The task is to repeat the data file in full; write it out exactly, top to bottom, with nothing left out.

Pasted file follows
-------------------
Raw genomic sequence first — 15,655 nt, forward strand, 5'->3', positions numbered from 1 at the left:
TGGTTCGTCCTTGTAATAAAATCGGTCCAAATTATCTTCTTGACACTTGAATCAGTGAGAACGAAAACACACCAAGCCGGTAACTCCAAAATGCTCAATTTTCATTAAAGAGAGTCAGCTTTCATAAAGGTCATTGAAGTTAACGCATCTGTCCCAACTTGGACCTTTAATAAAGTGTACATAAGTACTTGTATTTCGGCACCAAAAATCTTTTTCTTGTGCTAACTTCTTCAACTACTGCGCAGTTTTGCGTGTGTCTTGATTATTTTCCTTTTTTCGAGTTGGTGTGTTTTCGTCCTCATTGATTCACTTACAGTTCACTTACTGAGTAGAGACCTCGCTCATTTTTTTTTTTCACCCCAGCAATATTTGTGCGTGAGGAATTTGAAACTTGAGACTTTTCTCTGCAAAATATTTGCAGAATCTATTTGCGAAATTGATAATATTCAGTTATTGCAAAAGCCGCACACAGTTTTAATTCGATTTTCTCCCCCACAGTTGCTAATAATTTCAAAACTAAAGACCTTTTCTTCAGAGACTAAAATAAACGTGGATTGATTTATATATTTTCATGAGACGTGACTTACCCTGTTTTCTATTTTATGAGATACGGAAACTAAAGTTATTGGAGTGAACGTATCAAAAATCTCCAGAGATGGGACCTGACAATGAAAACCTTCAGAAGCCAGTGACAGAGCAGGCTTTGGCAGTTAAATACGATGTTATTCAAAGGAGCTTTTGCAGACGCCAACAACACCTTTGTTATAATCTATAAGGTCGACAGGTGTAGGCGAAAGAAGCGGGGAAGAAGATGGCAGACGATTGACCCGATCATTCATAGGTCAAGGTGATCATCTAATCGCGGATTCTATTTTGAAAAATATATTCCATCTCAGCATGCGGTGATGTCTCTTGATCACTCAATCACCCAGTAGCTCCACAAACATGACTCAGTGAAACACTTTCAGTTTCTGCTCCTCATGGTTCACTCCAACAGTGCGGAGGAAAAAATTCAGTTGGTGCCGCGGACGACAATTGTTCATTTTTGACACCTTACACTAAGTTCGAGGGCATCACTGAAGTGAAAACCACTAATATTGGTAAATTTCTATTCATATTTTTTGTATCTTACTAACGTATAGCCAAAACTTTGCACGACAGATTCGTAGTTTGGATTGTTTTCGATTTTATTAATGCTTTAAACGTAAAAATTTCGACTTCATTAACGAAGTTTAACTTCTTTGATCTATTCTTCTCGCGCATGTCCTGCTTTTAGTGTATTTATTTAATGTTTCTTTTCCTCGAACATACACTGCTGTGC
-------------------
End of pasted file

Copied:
Raw genomic sequence first — 15,655 nt, forward strand, 5'->3', positions numbered from 1 at the left:
TGGTTCGTCCTTGTAATAAAATCGGTCCAAATTATCTTCTTGACACTTGAATCAGTGAGAACGAAAACACACCAAGCCGGTAACTCCAAAATGCTCAATTTTCATTAAAGAGAGTCAGCTTTCATAAAGGTCATTGAAGTTAACGCATCTGTCCCAACTTGGACCTTTAATAAAGTGTACATAAGTACTTGTATTTCGGCACCAAAAATCTTTTTCTTGTGCTAACTTCTTCAACTACTGCGCAGTTTTGCGTGTGTCTTGATTATTTTCCTTTTTTCGAGTTGGTGTGTTTTCGTCCTCATTGATTCACTTACAGTTCACTTACTGAGTAGAGACCTCGCTCATTTTTTTTTTTCACCCCAGCAATATTTGTGCGTGAGGAATTTGAAACTTGAGACTTTTCTCTGCAAAATATTTGCAGAATCTATTTGCGAAATTGATAATATTCAGTTATTGCAAAAGCCGCACACAGTTTTAATTCGATTTTCTCCCCCACAGTTGCTAATAATTTCAAAACTAAAGACCTTTTCTTCAGAGACTAAAATAAACGTGGATTGATTTATATATTTTCATGAGACGTGACTTACCCTGTTTTCTATTTTATGAGATACGGAAACTAAAGTTATTGGAGTGAACGTATCAAAAATCTCCAGAGATGGGACCTGACAATGAAAACCTTCAGAAGCCAGTGACAGAGCAGGCTTTGGCAGTTAAATACGATGTTATTCAAAGGAGCTTTTGCAGACGCCAACAACACCTTTGTTATAATCTATAAGGTCGACAGGTGTAGGCGAAAGAAGCGGGGAAGAAGATGGCAGACGATTGACCCGATCATTCATAGGTCAAGGTGATCATCTAATCGCGGATTCTATTTTGAAAAATATATTCCATCTCAGCATGCGGTGATGTCTCTTGATCACTCAATCACCCAGTAGCTCCACAAACATGACTCAGTGAAACACTTTCAGTTTCTGCTCCTCATGGTTCACTCCAACAGTGCGGAGGAAAAAATTCAGTTGGTGCCGCGGACGACAATTGTTCATTTTTGACACCTTACACTAAGTTCGAGGGCATCACTGAAGTGAAAACCACTAATATTGGTAAATTTCTATTCATATTTTTTGTATCTTACTAACGTATAGCCAAAACTTTGCACGACAGATTCGTAGTTTGGATTGTTTTCGATTTTATTAATGCTTTAAACGTAAAAATTTCGACTTCATTAACGAAGTTTAACTTCTTTGATCTATTCTTCTCGCGCATGTCCTGCTTTTAGTGTATTTATTTAATGTTTCTTTTCCTCGAACATACACTGCTGTGC